The Courier News from Blytheville, Arkansas on December 16, 1950 · Page 5
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The Courier News from Blytheville, Arkansas · Page 5

Blytheville, Arkansas
Issue Date:
Saturday, December 16, 1950
Page 5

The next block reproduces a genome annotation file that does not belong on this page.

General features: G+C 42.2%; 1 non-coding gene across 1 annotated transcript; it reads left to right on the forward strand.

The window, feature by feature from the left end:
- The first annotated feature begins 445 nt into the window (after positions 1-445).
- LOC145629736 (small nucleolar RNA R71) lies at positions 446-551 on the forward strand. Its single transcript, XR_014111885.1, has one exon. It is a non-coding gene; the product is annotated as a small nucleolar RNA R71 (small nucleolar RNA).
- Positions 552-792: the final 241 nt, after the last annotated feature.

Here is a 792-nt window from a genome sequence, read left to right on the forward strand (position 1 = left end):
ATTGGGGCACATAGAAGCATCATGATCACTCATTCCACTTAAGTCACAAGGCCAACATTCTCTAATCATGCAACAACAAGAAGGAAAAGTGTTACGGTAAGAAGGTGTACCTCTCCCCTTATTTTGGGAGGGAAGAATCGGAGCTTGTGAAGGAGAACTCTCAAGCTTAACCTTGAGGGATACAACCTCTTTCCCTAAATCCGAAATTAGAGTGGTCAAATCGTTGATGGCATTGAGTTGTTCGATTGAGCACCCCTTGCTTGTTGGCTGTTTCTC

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PAGE BIGHT HLYTHKV1LUE (AKK.) IXJUKIKK NKWS 8ATUKDAY, UKUKMBUK It, lit* Emergency Defense Bill Set For Early Senate Action WJUBIIfOTON. IMC. It. (AF>— Otm pujtednglr piused by tht BOUM In raeord Urn*, a »17.80*^04,«M «Mrg«nor defence bill wa> TTTMlllil into position today for •cute Ktion «rpect«d next week. B ripped through Uw House late with only oo« member tg»ln*t it. Tito Siamuitonlo, Ameri- •Bn-Ij*borfte from New York, who WM def**t«d for re-election Nor. 7, oailed It another part of the "doc- trin* of the Inevitably of war." Bui hk,voice of opposition was drowned out In the thunderous Tola* vote which tent th« bill Huo««fa th* MOUM under suspen- •IOB at bh* rule* lew than five houri tfter the appropriations committee had approved it. th« bill boost* to ^2.000,000,000 ttu defHue funds appropriated by the ccpirlng 81st Congress for the yeir ending next June 30. The ap- •propriations committee said still more m»y be needed soon to cin- tlhue the Korean fight and the nation's world wide defense program. The Senate Appropriations Com- mltte* called a Saturday'session to wprk oo the bin and have It ready (or » Senate vote probably by Wednesday or Thursday. Les« than one billion dollars of the bill'* total was for so-called non-defense items. for , the defense establishment - alone—the Army, the Navy anti the Air >\>rce— the bill appropriates $1«JM6,1M,000. Another »840,000,000 wu set aside for the Atomic Energy Commission to step up iU production of atomic weapons. STRIKE Continued from Page 1 responsible for the return of tint group of strikers. rh lome of the strikers re- were staying ofl the Job indications the'walkout an end in Chicago and Louis—two of the cities hardest Mt; • ' ' Trad I» Established A spokesman for the Fifth Army fa. Chicago said .there was "a very deficit* trpnd of a return to work" monc the strikers In Chicago and 0t. LOVM. He said a check of rall- ioad('In th« two cities indicated union otticiala were rounding up emrs for morning shifts. OD* report was in Chicago, the natton'c rail center where the strike (tarted last Wednesday. A local union .pmident r said" chiefs of the Chicago locals had decided to end the walkout. •In Washington, the Brotherhood of Railroad Trailtment said union official* were making "another effort" to get all the ^strikers back tb-work. This announcement was made before .the reported agreement on all issuei In the wage and hour dispute between the union and til* railroads. Terms' of the reported agreement were not Immediately disclosed. HM union had been seeking a 40-hour work week at 48 hours pay. The iwues have been in dispute for 31 months. The strike,: termed un- authorised by the BBT. appeared to bare. stemmed from the failure to reach settlement before president Truinan fro7« wages; UN (Continued from page 1) ence. It will take place at 3 p.m. today. Rail is acting for the United Na. tlon's three-man cease-fire committee which began work yesterday in an effort to rush a peaceful solu- Jtion of the bloody Korean War The other members are Canada's Foreign Minister Lester B. Pearson and Nasrollah Entezam of fran, president of the General Assembly. Indian to Report ' The Tndian diplomat will report back to the committee—probably Monday morning—on the result of his talks with Wu, and the group will then try to reconcile the opposing views with the aim of finding the basis for a truce. .They met for the first time last night, t in secret, and heard U. S. Delegate Ernest A. Gross and Lt. Gen. Willis D. Crittenberger outline the views of Gen. MacArthur's unified command. After the meeting Pearson tolti a news conference: "The committee discussed with General Crittenberg and Mr. Gross, representing the unified command, the basis on which, in their opinion, . a satisfactory cease-fire could be arranged." He declined to state what those views were and said that It would riot be possible to give out any Information for several days. Miner Saved from Underground Tomb' as Beam Saves His Life SELLECK, Wash., Dec. 1«. (fl 1 )— His life saved by the same huge beam that held him prisoner 400 2 City Churches fo Present Yule Music Programs Presbyterian Session Sunday at 5 p. m.; First Baptist, 7:30 The Christmas music programs of two Blythevllle Churches will be presented late tomorrow afternoon and tomorrow night. The First Presbyterian Church's Christmas program will begin at 5 p.m. and the Christmas cantata to be presented by the First Baptist Church will start at 7:30 p.m. Both programs will feature the church choirs, soloists and organists. The First Presbyterian Church program will open with a piano and organ arrangement of Handel's "The Messiah" as the prelude-overture, which will be followed by the processional, "O Come All Ye P-.ithful," by Oakley. This will be sung by the choir. Other numbers which will be sung by the choir Include - "Silent Night," by Mohr; "L6, How a Rcse Is Blooming,".by Praetorius; "Angels from the Realms of Glory," by smart; "Noel," by Wilhousky; "Hark, the Herald Angels Sing," by Mendelssohn; "Angels We Have Heard on High," a French melody; "Christmas Message," by Hollis; ,and ."Sing and Rejoice," by James. Solo By Mrs. Pollard A solo, "Come Unto Me," by Handel, will' be sung by Mrs. J. Marvin Pollard. A trio composed of Mrs. A. s. Harrison, Mrs. Tom Miller and Miss Donna Johnson will sing "O Holy Night,'-' by. Adams. L. T. Moore will be organist and Miss Carmel Popham pianist for the program. During the offertory, they will play "Pastoral Symphony" by HandeL They also will present the postlude, "Hallelujah Chorus," by Handel.. Entitled "That Song of Old," the Christmas cantata of the First Baptist Church will be presented by the chancel choir under the direction of Mrs, Harold Davis. Mrs. C. Murray Smart will be organist for the cantata. Fallowing the organ prelude, "The Pastorale Symphony" from "The Messiah" by Handel, the choir will present the processional, "O Come All Ye Faithful." The cantata Itself will open with "Upon A Midnight Clear" sung by the choir, followed by "That Glorious Song of Old" by the women's chorus. Four Soloists to Sing In order of presentation, the cantata also will include the following selections: "Angels Bending Near the Earth," by the choir with Alvin Huffman, Jr., as tenor soloist; "Peace on Earth, Good Will to Men," choir with Mrs .Worth Holder as soprano soloist; "Still They Come," by the choir; "Ye Who Toil," by Miss Mary Margaret Auten. mezzo-soprano soloist. "By Prophet Bards Foretold," by the choir, bass soloist Harold Davis nnd a quartet 'composed of Fnrnee.5 Shouse. June Buchanan. Donald Stone and Jim Cassidy; and "Send Back the Song," by the women's choir. Closing the program, the entire choir will present "Tlie Angels Sing" and "O Glorious Song." The organ post hide by Mrs. Smart will be "Triumphal Chorus," bj Giiilmant. eet underground for 54 hours of torture, John Woltl was clawed to freedom by rescue crews last night. The 54-year old miner vas weak, pain wracked and near a state of shock when he .was brought to the surface at 9:20 p.m. (CST). His right arm was crushed and his face covered with a grimy, Ihrce-day growth of beard. But you :ould see etched .Into hit face a record of the agonizing, doubt- filled hours he had spent in what rescuers were sure until early yes- irday was his tomb. Woltl w r a s caught In an avalanche rock and timbers Wednesday hen the mine roof gave way. Sev sral other miners escaped, but they vcre sure he had been swept to ,iis death. And he would have been, too, Woltl said, except for a huge 12 by 12 timber. •«Thc big timber held him securely, but It and others fell around him in such a manner that they held off the other debris. He was able o breathe and he remained conscious. wl China Reported Starting Draft Stalin-Mao Ready For World War 111, Nationalists Say TAIPEI. Formosa, Dec. 16. (an— Tlie China Union Press said today Prime Minister Stalin and Chinese Communist Leader- Mao Til-lung hove decided to conscript a 3,000,000-man youth army In China "for the coming world war." . It said the army would be trained by Russians. The conscription, according to the news agency, was being carried on throughout Red China and applied to all able-bodied men between the ages of 18 and 25. The Chinese Nationalist defense ministry said many young men in Kwangtung Province had joined Nationalist guerrilla forces to escape conscription. DEFENSE (Continued from page 1) Marines toward a 166.150 level. Synchronized with the expansion of manpower, Mr. Truman reported is a "very rapid speed-up in the production of military equipment.' Tlie Army identified the two National Guard divisions to be mustered into federal service—the 31st Infantry of Alabama unit Mississippi and the -17th of Minnesota aiid North Dakota. TRUMAN .Continued from Page 1 and the many other freedoms and rights which are a part of our way of life." "The increasing menace of the forces of Communist aggression requires that the national defense of the U. s. be strengthened as speed lly as possible," the proclamntloi said. . . Mr. Truman's call on every "cltl zen to do his part had various de grees ,of .- meaning to the differen parts of tlie public. Ifurher Taxes, More Work For the man on the street, Mi. Truman said in a radio speech last night the new accelerated progran involves selective price-wage con trols on defense and cost-of-llving Items, higher tftxes, longer work days In factories and on farms, curtained civilian production and sharp cutbacks In government nou-defen spending. He warned that "chlslcrs" will not be allowed to get away with viola tions of hold-the-llne price stand ards. Mr. Truman promised a foiir-folu Increase in combat vehicles, including tanks, and four and a half times as much electronic equipment as Is now being turned out. 'Grimly, Mr. Truman told the nation : "The future of civilization depends on what we do w'hat we do now and hi the months ahead." Mr. Truman said the nation is united In defense of freedom. "Let no aggressor think we are divided," he said. "Our great strength Is the loyalty and fellowship of n free people. We pul! together when we are in trouble." GIFT FROM BLYTHEV1I,I.E—Resident* of Blytheville contributed to a fund drive conducted by Dud :ason Post 24 of the American Legion for the purcjinse or the television set shown above, which was installed n the tuberculosis ward of Kennedy Veterans Hospital in Memphis. Shown at the formal' presentation of the set earlier this week are (left to right) Charles Smith of Blythevilla, R. W. Baird of Caruthersville. Mo., and Fred McGregor of Blytheville, patients in the ward; Jack Woods, Blytheville; Prank B. Willis head of special services at the hosplta!; Paul Malion, Speck McGregor, James NierstJietmer and W. H/Looper! all of Blytheville. Speck McGregor Is post commander and Mr. Looper is adjutant. BHS Proves Photography Club Can Be Investment '51 Nash Auto Prices Upped DETROIT, Dec. 16. lift— Prices of 1951. Nash cars have been increased from $69 to $D8. Nsh announced the increase last night "with reluctance." Less than three months ago Nash raised Its prices from $29 to $98. Nash said the latest prlce> Increases "do not cover actual-,cost increases." The cmopnny cited In particular increased labor, material I and freight costs since last June. By RUTH LEE (School Correspondent) Most schools are running"'over with extra-curriculars, Blytheville High School not excluded, but not all these have as good excuse for being as the photography club which * x was organized about six weeks ago. Photography, es a hobby, has long been looked on as "expensive," but the high, school has found that considered ns an Investment, such a club, can pay off. For, not only are the students In this organization fusing s the artistic values with an interesting hobby, but are making money as well. Realizing the possibilities of such club, the administration provid ed the group with the essentals lor setting up the organization, but n less than two months, the club has been able to purchase 50 dollars worth of extra equipment, including an'electric drier which cost 15 dollars. , Enlarger Purchased Initial equipment included an en- liu-ger, various necessary chemicals, developing paper, other small- items, itml a dark room in the balcony of the auditorium '.vherc two persons may work comfortably. The purpose of the cluo is to help persons interested in photography us a liobby to develop a more professional interest in their hobby, and to meet a definite need in connection with the yearbook. Members of the club cover all school activities, sell prints to individuals, and in addition, take dozens of shots for the artaual. The club has posted a special bulletin board on the school's third floor where members display photographs. Such a display provides the student body an opportunity for knowing what pictures are for sale. No Grade Requirements There are no grade requirements for membership which now totals 25. Of this number, about three- fourths either own a camera or have access to one. and the remainder of the group plan to s et one. Within the last few weks, pictures snapped by members of the club have appeared In several newspapers in this section. Pictures of the Chickasaws taken by members of the group have recently appeared in the Courier News, the Commercial Appeal and the Arkansas Gazette. The presidency of the club u being held open until a person can be elected on the basis ol his interest In photography, according to Earl Stabler and Robert McGraw, co-sponsors of the club. In the meantime, Laura Alice Hemby, Li serving as secretary acid Bobby McDanlels .as treasurer. Other members of the club are Kelly Jones, Billy Btirnham, Robert Birmingham. Bibby Francis. Gabriel Simon, Jimmy Buffington, Paul Arney, Henry Patton, Albert Smothers, Kay Hindman, Linda Taylor, Janita Furgson, Betty Lee Garrott, Bobby Jean Killian, Ann Perry, Ernestine Holt, Fruma Borowsky, Sherry Burns, Edwin Wal- lace, Barbara Spain, Pat Burrows, Dorna Horner, Bertha Ann Gaine.s. British Troops To West Germany LONDON, Dec. 16. (AP)—Britain today ordered the transfer of at least 20,000 trained British troops to Western Germany. She now has some 50,000 men pasted there. The British War Office said the troops were to be moved from posts in Austria, Trieste and Britain. They will include armored, infantry and anti-aircraft units. Another Name Added To FT A Member List The Blytheville High School chapter of the Future Teachers of America yesterday installed 14 new nembers In exercises held In the school auditorium. The name of. Gwendolyn Rhoads ;as omitted from the list submi't- :cd to the Courier News and pub- ished in yesterday's edition. Also, it was later reported from the school, the name Marjorle Dougherty should have read Marilyn Dou- ihcrty. Gasoline Rationing Called 'Unlikely' WASHINGTON, Dec. 16. (iPi— The government's' deputy oil boss said yesterday that gasoline rationing doesn't appear likely in the forseeablc future. Bruce K. Brown, deputy administrator of the petroleum administration for defense, told newsmen that the stepped up mobilization program—including plans for an m-group Air Force—has not changed prospects that there will be ample supplies of gasoline. Negro Deaths • A Christmas Carol Thelma Jackson Dies; Rites fo Be Tomorrow Funeral services for Thehnon Jackson, 39. of Yarbro will bs conducted at.11 a.m. tomorrow ih the New Hope Baptist Church by Rev. J. B. Simmons with burial in Yarbro Cemetery. He died at his home In Yaruro Wednesday night. Survivors inlmle his wife, Bessie Jackson; two daughters. Mary Belle and Elizabeth Jackson; his parents. Arthur and Nannie Jackson; and six sisters MIL « brother. Caston Funeral Home Is in charge. * • « Rites to Be Tomorrow For Auto Wreck Victim Services for McHenry Thompson of Osccola, who died in John Gaston Hospital in Memphis Monday of injuries received in a car wreck Sunday nenr Osccola. will be conducted at 11 a.m. tomorrow at Double Bridges Baptist Church by Re S. T. Harris. Burial will be in Sandy Ridge Cemetery. Thomson, who was 19. was injured Sunday when the car in which, he and six other Negroes were riding plunged Into a ditch at a curve on Highway 61 south of Osceoia. Survivors Include his parents. Jeff and Lilly Thompson: a brother, Charlies Thompson; and a sister. Margaret Parker, all of Osceola. * • * Rites for Sim Tate To Be Held Tomorrow Services for Sim Tate, 61. will conducted at the Bethel Method! Church at 2 p.m. Sunday by RL . S. Newsum with burial In Mt. Zion Cemetery. He died Monday at his home at 'Oust Acheson Pemand Meets Stony Silence WASHINGTON, Dec. 18. (/P)—The forma) demand of Republican congressmen that President Truman fire Secretary of State Acheson hit walls of silence today at the White House and State Department, Senate Democratic Leader Lucas ol Illinois told the Senate late yesterday that .the Republican Party stand for Immediate removal of tlie secretary of stale- was "an Invitation to Stalin to strike anywhere." Lucas referred to the resolution adopted earlier In the day by an overwhelming voice vote taken in a House Republican caucus. The resolution was proposed by House Republican Leader Martin ol Massachusetts. House Speaker Rayburn (D-Tex) colled it "a tragic mistake." While Lucas was talking, Senate Republicans by a 23 to 5 vote in a closed door conference adopted the three-paragraph House statement, but added it to ft reserved pledge of cooperation drafted by Senator Taft of Ohio, the Senate OOP policy chieftain; Obituaries Driver Forfeits Bond On Driving Charge Manuel Doyle Cook forfeited a $35-25 cash bond In Municipal court this morning on a charge of driving while under the influence of lutuor. A similar charge against BMdie T. Bar'«ley was dismissed, and he was fined $10 nnd costs on a charge of public cirunkeness. 109 Bast Mathis. Surviving are two daughters, Sy- malha Lcc Quails and Lizzie Mae Broun; two sons, Samuel and" Carl Tate, of Blytheville; and one brother and a sister. Caston Funeral Home Is in charge. Air Conditioned By Refrigeration N E W "Your Communily Center" MANILA, ARK. Matinees Sal & Sun. I'h 58 ' f' Saturday Overland Stage Coach" ROBKRT LIVINGSTON Saturday Owl Show "San Queniin" Pal O'Brien Humphrey Sunday & Monday "Kiss Tomorrow Goodbye" James Cagney B. With the Courts Chancery: Wanda Halsell vs. Roy Hakell suit for divorce. RITZ THEATRE Manila, Ark. Saturday Where Buffalo Roams" TKX RITTER Cartoon & Serial Rites Tomorrow For Mrs. Tillmon Mrs. Lucy A; Tillman, 7«, died »l her home at 1906 West Vine at 3:0* a.m. today following a week's m- ness. Funeral services will be condtita ed at 2:30 p.m. tomorrow In • all Cobb Funeral Home Chapel by the Rev. P. H. Jernigan with buritl in Dogwood Cemetery. She Is survived by one daughter, Mrs. Frankie Hall of Blytheville; one son, Charles Tillman of Kennett, Mo.; one sister, Mrs. Glevt Stockton of Campbell, Mo.; 5 (x grandchildren and 6 great grandchildren. Pallbearers will be John D. Landrum, S.r., John D. Landrum, Jr., Chester Darrell, Chester Burman, L. R. Brown, and Burton Fisher. rr Saturday Owl Show "Night Train to Memphis ROY ACUFP Sun.-Mon.-Tues. [ "Producer mode it with* hi" ' heart." —Louella Parsons William Bendix Hoagy .Carmichael Warner Ntws i Shorts MURR* YOUR FRIENDLY THEATRE ... by Charles Dickens At ft* tost rtrafca of Midnight faded •pen the air, the Ghost of Christmas f r««»» yosislwJ, claw. I M h* «m akrn* only for a nanwfrt. ThM IM m that br Ml tUt rtwxl o tHitd ghostly tisitor. "Am I m rW pmenct *• GboM «f Otmtmn Y« to COTM?" «k*d Scroog*. T!w GtKjrt nodded ond took Scrooge fo *hens fl group of bojinesj- •."««* **"?!p- "Wfc« did h« die.>" «fc«d oiw. 'lost ni^lrt. !<«*•. Hfttta onotVr. "Old Scratc\toi 90* Iw «wn ot lott, chuckled a third. SUNDAY & MONDAY HE WAS A TARGET FOR EVERY MANS BULLET AND EVERY WOMAN S KISS! WBEW PRES1DN-- CHILL WLIS ROBOT SIHUNG 1 U HWMuWUtON FROM • M tij* tin tite M*s "I'// play the piano- everybody sing!" Where there are children ta the home,' how important it r*' for them to he offered Ihe.soul-! filling heritage of music > tbf fun-for-life of music. Give A Wiirlitzer Piano Far ChristM! Drive fo Beard's Temple of .Music this week . . . one of the South'! oldest and largest munic stores, arid see our fine coHectlon of spinet arid grand pianos; also oar fine wltc- ion of thorough!}- rebuilt upright pianos In many sizes and lirilshea, Beard 's Temple Parngould, Ark. Convenient terms are available. If Interested in a piano send this ad for a descriptive c-atuloRue, or call >233. ' • THEATRE 201!) West iM;iin Oncn Weekdays 6:45 Show Starts 7:1)0• Saturdays & Sundays 1:00 Always • a Double Feature Saturday Tar Frontier' Roy Rogers & Dale EvaiJ| —PHIS— . Cartoon & Serial Saturday Owl Show 'Black Dragon' A Horror Picture with Bela I.ugosi Comedy & "Jungle Serial Sunday & PIUS 'Sing Sing Nights' C««wij Tesrfc * !t»4fe AI Cartoon * taiwt Nwm